Thesis Info

Thesis Title
UNSTABLE TERRITORIES OF REPRESENTATION: Architectural Experience and the Behaviour of Forms, Spaces and the Collective Dynamic Environment
Sana Murrani
2nd Author
3rd Author
Number of Pages
University of Plymouth
Thesis Supervisor
Professor Roy Ascott
Supervisor e-mail
Other Supervisor(s)
Language(s) of Thesis
Department / Discipline
Art and Media / Architecture
Languages Familiar to Author
English and Arabic
URL where full thesis can be found
Architectural Theory, 2nd Order Cybernetics, Postphenomenology, Behaviour in Architecture, Complex Systems, Representation, Active participation, Dynamic Environment
Abstract: 200-500 words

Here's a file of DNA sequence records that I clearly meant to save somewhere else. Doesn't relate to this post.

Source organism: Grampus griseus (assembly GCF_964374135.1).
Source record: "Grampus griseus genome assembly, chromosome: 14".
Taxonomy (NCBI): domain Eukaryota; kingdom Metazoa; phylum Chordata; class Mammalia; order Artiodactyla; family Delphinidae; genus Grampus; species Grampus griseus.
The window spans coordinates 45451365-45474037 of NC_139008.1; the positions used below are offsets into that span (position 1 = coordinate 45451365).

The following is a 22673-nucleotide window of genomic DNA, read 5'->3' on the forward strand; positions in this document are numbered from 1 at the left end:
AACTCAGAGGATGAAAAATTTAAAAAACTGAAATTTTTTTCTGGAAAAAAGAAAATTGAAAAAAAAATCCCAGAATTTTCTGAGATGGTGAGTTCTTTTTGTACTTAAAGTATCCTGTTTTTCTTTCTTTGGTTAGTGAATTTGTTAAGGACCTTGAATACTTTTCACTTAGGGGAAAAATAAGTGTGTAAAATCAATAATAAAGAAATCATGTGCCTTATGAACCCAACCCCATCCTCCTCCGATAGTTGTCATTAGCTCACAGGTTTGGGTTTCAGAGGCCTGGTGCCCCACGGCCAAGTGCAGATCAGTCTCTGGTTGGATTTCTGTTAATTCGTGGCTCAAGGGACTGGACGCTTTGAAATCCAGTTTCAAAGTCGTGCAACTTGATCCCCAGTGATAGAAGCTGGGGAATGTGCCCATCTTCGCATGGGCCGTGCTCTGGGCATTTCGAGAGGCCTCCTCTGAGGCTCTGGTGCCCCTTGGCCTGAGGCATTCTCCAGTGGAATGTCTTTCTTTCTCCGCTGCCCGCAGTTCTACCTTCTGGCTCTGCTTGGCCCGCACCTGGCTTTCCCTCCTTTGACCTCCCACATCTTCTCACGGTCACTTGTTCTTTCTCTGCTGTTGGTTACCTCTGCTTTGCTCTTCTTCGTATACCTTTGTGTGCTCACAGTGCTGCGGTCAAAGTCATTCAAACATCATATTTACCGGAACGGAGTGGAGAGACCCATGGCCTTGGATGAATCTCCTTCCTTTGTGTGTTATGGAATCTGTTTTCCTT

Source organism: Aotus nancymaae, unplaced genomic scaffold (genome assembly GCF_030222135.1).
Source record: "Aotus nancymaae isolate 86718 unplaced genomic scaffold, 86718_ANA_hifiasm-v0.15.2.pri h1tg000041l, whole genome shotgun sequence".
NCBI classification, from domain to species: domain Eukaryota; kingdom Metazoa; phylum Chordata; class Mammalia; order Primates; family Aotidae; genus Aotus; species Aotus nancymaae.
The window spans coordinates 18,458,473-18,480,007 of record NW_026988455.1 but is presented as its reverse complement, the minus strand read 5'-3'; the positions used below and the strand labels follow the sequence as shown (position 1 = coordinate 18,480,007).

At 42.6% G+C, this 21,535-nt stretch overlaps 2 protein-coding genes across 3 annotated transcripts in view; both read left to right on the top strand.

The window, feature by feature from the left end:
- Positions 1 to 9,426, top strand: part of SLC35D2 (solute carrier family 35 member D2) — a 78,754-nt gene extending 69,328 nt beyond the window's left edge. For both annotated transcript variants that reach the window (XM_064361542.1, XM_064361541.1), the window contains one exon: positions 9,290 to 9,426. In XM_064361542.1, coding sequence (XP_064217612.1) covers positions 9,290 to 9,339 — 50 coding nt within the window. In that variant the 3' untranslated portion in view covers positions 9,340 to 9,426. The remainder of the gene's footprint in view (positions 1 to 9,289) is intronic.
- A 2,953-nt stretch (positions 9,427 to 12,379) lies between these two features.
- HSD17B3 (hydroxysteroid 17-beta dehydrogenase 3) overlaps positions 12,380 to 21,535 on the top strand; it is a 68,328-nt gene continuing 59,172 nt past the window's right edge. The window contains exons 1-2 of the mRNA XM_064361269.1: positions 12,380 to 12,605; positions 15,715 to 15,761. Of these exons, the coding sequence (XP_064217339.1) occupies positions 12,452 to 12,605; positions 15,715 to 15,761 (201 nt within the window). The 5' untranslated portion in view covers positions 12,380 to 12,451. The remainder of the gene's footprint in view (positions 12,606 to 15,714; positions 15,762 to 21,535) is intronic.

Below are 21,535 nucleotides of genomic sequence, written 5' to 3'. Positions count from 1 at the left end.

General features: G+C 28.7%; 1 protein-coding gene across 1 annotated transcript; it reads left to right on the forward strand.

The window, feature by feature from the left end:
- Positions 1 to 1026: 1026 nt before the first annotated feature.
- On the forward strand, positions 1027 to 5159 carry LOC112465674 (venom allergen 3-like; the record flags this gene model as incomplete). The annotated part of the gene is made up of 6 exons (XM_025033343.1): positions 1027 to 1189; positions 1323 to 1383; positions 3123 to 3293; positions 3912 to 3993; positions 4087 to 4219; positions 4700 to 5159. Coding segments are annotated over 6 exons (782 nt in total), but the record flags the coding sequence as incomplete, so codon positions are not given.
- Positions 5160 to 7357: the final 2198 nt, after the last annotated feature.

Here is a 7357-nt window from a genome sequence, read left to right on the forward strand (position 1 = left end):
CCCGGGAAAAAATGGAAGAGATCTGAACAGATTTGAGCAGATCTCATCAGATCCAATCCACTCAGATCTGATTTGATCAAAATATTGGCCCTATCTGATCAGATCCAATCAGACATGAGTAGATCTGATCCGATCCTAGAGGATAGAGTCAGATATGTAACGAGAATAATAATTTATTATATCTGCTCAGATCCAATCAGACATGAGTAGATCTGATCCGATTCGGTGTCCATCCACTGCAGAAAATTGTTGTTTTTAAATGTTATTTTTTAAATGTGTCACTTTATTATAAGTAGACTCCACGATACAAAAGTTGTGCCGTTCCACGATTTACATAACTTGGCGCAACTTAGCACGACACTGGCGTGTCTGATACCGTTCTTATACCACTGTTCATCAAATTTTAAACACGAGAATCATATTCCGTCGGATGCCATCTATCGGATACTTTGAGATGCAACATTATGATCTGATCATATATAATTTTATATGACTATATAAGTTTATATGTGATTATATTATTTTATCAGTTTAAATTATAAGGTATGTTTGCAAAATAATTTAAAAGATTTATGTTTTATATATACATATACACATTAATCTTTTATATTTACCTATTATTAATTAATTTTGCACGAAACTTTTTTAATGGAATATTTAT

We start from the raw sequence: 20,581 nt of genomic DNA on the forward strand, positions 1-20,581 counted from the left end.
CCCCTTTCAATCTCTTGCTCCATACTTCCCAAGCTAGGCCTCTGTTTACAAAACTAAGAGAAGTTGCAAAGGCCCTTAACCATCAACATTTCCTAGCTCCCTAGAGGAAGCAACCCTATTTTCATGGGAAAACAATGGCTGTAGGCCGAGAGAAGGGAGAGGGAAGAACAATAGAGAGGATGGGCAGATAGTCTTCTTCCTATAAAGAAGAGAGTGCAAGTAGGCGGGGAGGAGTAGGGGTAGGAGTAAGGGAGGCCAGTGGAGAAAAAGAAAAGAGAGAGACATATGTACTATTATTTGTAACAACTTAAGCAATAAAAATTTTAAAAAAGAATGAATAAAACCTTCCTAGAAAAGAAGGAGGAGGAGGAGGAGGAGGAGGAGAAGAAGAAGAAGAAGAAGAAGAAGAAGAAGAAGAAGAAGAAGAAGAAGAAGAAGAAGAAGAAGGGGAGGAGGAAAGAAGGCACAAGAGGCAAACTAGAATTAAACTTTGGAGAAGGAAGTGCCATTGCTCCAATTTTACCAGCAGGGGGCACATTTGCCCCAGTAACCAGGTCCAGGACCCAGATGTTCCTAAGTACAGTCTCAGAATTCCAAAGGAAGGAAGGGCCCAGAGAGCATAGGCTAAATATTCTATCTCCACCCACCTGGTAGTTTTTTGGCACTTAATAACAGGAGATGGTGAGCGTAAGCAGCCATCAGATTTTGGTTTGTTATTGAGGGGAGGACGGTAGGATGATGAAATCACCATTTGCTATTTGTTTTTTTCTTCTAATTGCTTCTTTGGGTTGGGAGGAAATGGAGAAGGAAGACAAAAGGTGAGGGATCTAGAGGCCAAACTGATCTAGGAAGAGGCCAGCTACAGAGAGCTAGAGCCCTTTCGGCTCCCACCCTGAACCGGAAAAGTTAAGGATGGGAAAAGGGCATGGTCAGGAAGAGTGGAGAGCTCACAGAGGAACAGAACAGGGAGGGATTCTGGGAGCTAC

This thesis applies an interdisciplinary cybernetic and phenomenological analysis to contemporary theories of representation and interpretation of architecture, resulting in a speculative theoretical model of architectural experience as a behavioural system. The thesis interrogates the methodology by investigating where cybernetics and phenomenology have converged and diverged within architecture and other fields. Furthermore, it develops a third way philosophy of the potential and indeed the evidence of their coexistence alongside each other as being exhibited in the fields of technoscience and postphenomenology. The methodological model adopted for this research defines the main structure of the thesis where the narrative and the contributing parts of its complexity emerge. The narrative is presented through objectives and hypotheses that shift and slide between architectural representation and its experience based on three key internal components in architecture: the architectural forms and spaces, the active observers that interact with their environment, and finally, the responsive environment. Three interrelated research questions are considered. The first seeks to define the influence of the theoretical instability between complex life processes, emerging technologies and active perception upon architecture. The second questions the way in which the architectural experience is generated. The third asks: Does architecture behave? And if so, is it possible to define its behavioural characteristics related to its representation, experience and the medium of communication in-between? The thesis begins by exploring the effect of developments in digitally interactive, biological, and hybrid technologies on representation in architecture. An account of architectural examples considers the shift in the meaning of representation in architecture from the actual and literal to the more conceptual and experimental, from the individual human body and its relations to the multifaceted ecosystem of collective and connected cultures. The writings of Kester Rattenbury, Neil Leach, and Peter Cook among others contribute to the transformation of the ordinary perceptual experience of architecture, the development of experimental practices in architectural theory, and the dynamism of our perception. The thesis goes on to suggest that instability in architectural representation does not only depend on the internal components of the architectural system but also on the principles and processes of complex systems as well as changes in active perception and our consciousness that act as the external influences on the system. Established theoretical endeavours in biology of D’Arcy Thompson, Alan Turing, and John Holland and philosophies of Merleau-Ponty, Richard Gregory, and Deleuze and Guattari are discussed in this context. Pre-programmed and computational models, illustrative and generative, are presented throughout the thesis. In the final stage of the development of the thesis architecture is analysed as a system. This is not an unprecedented notion, however defining the main elements and components of this system and their interactions and thereafter identifying that the system behaves and defining its behavioural characteristics, adds to the knowledge in the field of theoretical and experimental architecture. This thesis considers the behavioural characteristics of architecture to be derived from the hypothetical links and unstable thresholds of its non-dualistic notions of materiality and immateriality, reality and virtuality, and finally, intentionality and interpretation.